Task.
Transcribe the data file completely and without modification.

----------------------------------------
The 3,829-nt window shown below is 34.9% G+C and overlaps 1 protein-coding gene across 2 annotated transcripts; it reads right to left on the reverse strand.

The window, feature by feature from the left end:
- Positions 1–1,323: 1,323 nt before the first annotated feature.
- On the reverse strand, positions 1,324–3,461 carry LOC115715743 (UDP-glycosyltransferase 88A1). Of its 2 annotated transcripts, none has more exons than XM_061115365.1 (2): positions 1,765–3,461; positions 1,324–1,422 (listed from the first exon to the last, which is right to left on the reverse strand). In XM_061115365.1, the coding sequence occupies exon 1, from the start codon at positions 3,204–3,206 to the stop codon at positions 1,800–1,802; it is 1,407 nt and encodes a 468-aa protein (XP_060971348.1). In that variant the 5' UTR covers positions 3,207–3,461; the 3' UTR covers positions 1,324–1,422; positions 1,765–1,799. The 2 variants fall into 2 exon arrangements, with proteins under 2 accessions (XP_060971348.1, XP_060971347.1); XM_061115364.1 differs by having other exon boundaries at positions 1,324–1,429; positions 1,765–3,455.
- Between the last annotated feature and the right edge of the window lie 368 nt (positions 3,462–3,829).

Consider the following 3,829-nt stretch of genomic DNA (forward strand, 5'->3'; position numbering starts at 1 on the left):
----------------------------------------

The 3,829-nt window shown below is 34.9% G+C and overlaps 1 protein-coding gene across 2 annotated transcripts; it reads right to left on the reverse strand.

The window, feature by feature from the left end:
- Positions 1–1,323: 1,323 nt before the first annotated feature.
- On the reverse strand, positions 1,324–3,461 carry LOC115715743 (UDP-glycosyltransferase 88A1). Of its 2 annotated transcripts, none has more exons than XM_061115365.1 (2): positions 1,765–3,461; positions 1,324–1,422 (listed from the first exon to the last, which is right to left on the reverse strand). In XM_061115365.1, the coding sequence occupies exon 1, from the start codon at positions 3,204–3,206 to the stop codon at positions 1,800–1,802; it is 1,407 nt and encodes a 468-aa protein (XP_060971348.1). In that variant the 5' UTR covers positions 3,207–3,461; the 3' UTR covers positions 1,324–1,422; positions 1,765–1,799. The 2 variants fall into 2 exon arrangements, with proteins under 2 accessions (XP_060971348.1, XP_060971347.1); XM_061115364.1 differs by having other exon boundaries at positions 1,324–1,429; positions 1,765–3,455.
- Between the last annotated feature and the right edge of the window lie 368 nt (positions 3,462–3,829).

Consider the following 3,829-nt stretch of genomic DNA (forward strand, 5'->3'; position numbering starts at 1 on the left):